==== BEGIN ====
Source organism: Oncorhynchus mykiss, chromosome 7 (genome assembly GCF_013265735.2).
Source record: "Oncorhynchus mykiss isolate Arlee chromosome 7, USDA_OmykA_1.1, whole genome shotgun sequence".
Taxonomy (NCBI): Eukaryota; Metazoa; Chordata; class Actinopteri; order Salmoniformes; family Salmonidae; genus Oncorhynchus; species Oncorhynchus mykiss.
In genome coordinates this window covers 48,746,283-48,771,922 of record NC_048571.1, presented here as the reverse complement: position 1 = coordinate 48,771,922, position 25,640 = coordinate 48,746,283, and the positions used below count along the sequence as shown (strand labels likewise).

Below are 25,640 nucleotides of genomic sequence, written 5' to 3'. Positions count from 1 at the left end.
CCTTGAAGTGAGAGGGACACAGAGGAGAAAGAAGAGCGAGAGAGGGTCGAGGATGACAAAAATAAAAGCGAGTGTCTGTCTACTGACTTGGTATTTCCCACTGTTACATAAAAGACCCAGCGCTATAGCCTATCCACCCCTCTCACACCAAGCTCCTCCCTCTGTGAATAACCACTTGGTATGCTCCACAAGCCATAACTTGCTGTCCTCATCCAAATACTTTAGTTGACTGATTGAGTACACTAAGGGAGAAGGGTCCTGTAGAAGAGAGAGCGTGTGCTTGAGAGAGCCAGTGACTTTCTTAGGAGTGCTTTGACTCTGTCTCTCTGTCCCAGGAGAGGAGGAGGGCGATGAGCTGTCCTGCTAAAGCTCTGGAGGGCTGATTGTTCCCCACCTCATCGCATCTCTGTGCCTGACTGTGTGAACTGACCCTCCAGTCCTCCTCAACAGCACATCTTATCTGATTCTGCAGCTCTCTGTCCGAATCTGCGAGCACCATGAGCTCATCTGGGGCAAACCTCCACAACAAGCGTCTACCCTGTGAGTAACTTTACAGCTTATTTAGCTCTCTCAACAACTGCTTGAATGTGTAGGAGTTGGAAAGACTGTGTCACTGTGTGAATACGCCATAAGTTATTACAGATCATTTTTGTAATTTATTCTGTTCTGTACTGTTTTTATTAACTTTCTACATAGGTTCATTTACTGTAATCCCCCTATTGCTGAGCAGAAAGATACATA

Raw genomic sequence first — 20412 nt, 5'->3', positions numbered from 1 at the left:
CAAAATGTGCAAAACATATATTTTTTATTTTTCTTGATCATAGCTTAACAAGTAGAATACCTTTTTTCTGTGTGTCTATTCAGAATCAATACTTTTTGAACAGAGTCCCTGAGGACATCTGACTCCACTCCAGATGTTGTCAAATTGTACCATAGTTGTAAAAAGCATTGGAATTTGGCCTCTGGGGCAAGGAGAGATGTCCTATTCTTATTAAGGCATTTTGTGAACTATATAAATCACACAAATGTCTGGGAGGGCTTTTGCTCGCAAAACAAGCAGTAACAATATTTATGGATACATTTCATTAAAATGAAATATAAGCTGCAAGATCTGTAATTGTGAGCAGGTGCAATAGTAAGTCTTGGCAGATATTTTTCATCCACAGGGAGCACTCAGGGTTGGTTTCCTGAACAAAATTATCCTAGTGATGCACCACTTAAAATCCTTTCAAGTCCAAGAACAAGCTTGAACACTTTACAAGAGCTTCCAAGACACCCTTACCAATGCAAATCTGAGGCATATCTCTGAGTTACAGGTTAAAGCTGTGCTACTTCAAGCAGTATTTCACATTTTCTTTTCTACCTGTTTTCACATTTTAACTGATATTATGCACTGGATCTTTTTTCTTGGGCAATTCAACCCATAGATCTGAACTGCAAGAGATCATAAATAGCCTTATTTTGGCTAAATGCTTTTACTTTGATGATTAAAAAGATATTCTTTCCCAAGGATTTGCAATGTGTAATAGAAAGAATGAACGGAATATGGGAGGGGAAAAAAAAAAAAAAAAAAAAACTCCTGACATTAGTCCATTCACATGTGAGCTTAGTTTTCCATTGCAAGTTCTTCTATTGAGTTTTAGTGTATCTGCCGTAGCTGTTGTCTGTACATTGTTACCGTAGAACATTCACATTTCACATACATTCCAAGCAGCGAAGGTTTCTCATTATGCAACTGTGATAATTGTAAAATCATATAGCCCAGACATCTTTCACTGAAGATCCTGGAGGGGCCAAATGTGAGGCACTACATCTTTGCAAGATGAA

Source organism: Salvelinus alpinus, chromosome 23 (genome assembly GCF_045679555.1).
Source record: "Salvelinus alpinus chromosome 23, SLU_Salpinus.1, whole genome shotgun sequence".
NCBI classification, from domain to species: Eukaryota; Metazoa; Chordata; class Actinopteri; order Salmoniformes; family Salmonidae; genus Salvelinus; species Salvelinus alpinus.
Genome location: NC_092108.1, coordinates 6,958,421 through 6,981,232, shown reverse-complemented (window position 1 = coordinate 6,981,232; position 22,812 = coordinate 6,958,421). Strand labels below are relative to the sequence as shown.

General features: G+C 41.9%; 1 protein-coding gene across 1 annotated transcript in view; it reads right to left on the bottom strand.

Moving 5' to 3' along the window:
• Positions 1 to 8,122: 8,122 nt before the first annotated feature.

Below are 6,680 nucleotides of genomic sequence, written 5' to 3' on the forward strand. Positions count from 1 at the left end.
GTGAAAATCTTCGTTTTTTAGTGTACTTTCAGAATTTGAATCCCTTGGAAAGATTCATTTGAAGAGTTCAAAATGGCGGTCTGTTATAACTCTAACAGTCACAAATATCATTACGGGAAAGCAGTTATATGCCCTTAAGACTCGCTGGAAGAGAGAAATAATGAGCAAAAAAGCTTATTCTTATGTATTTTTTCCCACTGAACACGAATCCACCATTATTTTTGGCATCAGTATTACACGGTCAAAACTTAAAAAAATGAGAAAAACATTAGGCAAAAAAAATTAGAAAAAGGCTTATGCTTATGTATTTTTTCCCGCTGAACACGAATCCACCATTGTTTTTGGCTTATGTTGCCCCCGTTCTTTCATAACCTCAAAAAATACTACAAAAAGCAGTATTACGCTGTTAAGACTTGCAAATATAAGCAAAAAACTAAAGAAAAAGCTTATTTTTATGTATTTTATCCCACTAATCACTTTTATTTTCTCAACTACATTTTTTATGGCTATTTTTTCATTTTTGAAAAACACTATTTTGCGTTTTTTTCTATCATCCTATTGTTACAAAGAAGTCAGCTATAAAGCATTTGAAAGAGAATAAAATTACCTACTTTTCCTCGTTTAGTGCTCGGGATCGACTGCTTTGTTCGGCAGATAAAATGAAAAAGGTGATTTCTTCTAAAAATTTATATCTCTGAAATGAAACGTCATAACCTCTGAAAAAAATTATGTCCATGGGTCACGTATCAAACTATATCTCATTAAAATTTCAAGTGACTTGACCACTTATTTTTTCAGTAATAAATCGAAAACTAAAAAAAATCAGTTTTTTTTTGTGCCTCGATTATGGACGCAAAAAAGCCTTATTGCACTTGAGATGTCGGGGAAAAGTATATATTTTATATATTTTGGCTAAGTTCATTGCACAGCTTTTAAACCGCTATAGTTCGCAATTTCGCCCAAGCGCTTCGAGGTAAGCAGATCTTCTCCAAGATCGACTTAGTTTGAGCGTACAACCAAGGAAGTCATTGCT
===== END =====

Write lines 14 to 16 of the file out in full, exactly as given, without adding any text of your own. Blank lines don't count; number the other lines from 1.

Moving 5' to 3' along the window:
• Positions 1 to 8,122: 8,122 nt before the first annotated feature.

Below are 6,680 nucleotides of genomic sequence, written 5' to 3' on the forward strand. Positions count from 1 at the left end.